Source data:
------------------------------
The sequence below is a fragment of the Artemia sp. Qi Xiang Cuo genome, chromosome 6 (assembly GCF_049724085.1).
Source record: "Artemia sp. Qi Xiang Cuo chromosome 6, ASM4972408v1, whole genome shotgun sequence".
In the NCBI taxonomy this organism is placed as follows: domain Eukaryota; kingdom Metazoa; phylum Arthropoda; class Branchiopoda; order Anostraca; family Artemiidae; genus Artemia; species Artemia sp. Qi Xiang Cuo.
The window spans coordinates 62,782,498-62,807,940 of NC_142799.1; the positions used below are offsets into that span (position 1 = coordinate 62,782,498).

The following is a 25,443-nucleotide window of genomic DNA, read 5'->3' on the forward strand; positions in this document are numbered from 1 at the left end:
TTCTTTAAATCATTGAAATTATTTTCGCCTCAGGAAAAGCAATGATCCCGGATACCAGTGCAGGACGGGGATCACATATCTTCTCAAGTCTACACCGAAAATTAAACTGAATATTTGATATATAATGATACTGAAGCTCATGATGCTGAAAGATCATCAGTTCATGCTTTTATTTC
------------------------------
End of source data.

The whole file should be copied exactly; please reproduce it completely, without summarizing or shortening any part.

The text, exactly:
The sequence below is a fragment of the Artemia sp. Qi Xiang Cuo genome, chromosome 6 (assembly GCF_049724085.1).
Source record: "Artemia sp. Qi Xiang Cuo chromosome 6, ASM4972408v1, whole genome shotgun sequence".
In the NCBI taxonomy this organism is placed as follows: domain Eukaryota; kingdom Metazoa; phylum Arthropoda; class Branchiopoda; order Anostraca; family Artemiidae; genus Artemia; species Artemia sp. Qi Xiang Cuo.
The window spans coordinates 62,782,498-62,807,940 of NC_142799.1; the positions used below are offsets into that span (position 1 = coordinate 62,782,498).

The following is a 25,443-nucleotide window of genomic DNA, read 5'->3' on the forward strand; positions in this document are numbered from 1 at the left end:
TTCTTTAAATCATTGAAATTATTTTCGCCTCAGGAAAAGCAATGATCCCGGATACCAGTGCAGGACGGGGATCACATATCTTCTCAAGTCTACACCGAAAATTAAACTGAATATTTGATATATAATGATACTGAAGCTCATGATGCTGAAAGATCATCAGTTCATGCTTTTATTTC